Sep 22, 2019
Optigisa (All reviews)
Omoide Poroporo, otherwise known as Only Yesterday, is one of the most underrated movies to have ever come out of Studio Ghibli’s discography. It is easily the best made movie in Ghibli’s history when it comes to the visual presentation, and Takahata here showcased how he was a master of both color and visuals. Omoide Poroporo was a movie that was made to be targeted towards women upon it’s release, but due to Isao Takahata’s brilliant directing, the movie managed to become a success around men and women alike.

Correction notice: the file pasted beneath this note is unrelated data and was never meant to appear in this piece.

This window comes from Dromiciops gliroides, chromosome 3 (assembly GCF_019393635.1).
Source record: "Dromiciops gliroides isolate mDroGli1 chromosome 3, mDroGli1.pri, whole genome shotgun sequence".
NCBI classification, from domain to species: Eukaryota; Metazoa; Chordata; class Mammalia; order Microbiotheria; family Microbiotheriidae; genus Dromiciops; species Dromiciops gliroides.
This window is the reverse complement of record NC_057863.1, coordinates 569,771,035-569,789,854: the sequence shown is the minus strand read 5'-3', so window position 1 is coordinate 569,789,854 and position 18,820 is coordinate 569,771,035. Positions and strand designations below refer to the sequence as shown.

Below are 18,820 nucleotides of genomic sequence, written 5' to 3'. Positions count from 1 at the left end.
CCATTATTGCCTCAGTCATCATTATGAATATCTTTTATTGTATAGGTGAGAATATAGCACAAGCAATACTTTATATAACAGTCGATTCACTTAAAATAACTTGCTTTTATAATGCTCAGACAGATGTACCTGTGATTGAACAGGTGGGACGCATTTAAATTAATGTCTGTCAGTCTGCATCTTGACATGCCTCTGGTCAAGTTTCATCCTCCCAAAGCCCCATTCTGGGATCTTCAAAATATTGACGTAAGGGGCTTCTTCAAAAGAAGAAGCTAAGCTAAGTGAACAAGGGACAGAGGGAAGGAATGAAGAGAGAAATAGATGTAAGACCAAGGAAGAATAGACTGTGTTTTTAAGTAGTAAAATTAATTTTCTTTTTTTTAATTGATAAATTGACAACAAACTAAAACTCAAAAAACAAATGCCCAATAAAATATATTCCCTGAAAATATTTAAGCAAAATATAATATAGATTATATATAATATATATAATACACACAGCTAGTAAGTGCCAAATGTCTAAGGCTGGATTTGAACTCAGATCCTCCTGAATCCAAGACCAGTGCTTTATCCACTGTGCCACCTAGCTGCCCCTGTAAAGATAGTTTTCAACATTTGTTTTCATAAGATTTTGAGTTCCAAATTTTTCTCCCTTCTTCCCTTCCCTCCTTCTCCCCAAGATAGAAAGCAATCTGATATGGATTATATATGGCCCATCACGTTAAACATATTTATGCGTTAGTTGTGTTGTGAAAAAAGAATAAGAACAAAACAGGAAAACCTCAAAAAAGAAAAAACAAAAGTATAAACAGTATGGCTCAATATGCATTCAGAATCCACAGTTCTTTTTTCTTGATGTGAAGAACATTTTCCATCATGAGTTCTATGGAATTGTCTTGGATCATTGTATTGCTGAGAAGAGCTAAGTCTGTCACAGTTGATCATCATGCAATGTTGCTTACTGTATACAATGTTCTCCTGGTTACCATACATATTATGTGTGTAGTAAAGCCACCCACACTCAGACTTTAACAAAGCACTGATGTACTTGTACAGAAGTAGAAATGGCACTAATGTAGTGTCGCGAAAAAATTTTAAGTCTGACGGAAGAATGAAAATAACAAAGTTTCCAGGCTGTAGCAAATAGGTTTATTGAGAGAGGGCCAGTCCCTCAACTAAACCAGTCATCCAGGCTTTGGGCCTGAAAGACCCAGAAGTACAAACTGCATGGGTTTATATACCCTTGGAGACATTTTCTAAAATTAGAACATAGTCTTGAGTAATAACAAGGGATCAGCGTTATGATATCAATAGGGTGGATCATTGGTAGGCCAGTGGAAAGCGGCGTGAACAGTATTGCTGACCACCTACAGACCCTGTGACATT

The story surrounds Taiko, a twenty seven year old woman who leaves the city and her work for ten days to go on a vacation in the rural areas and relax her mind. What really sets this movie apart from the rest of the others is the fact that on the way to her destination, her little self from when she was younger comes along on the trip, and from there on the woman starts to remember all of the nostalgic bits and pieces from her past, both the good and the bad of her childhood. The movie’s narrative transitions seamlessly from twenty seven year old Taiko to the young and innocent Taiko, often with the use of phone calls to convey that the movie has transitioned from past to present and vice versa.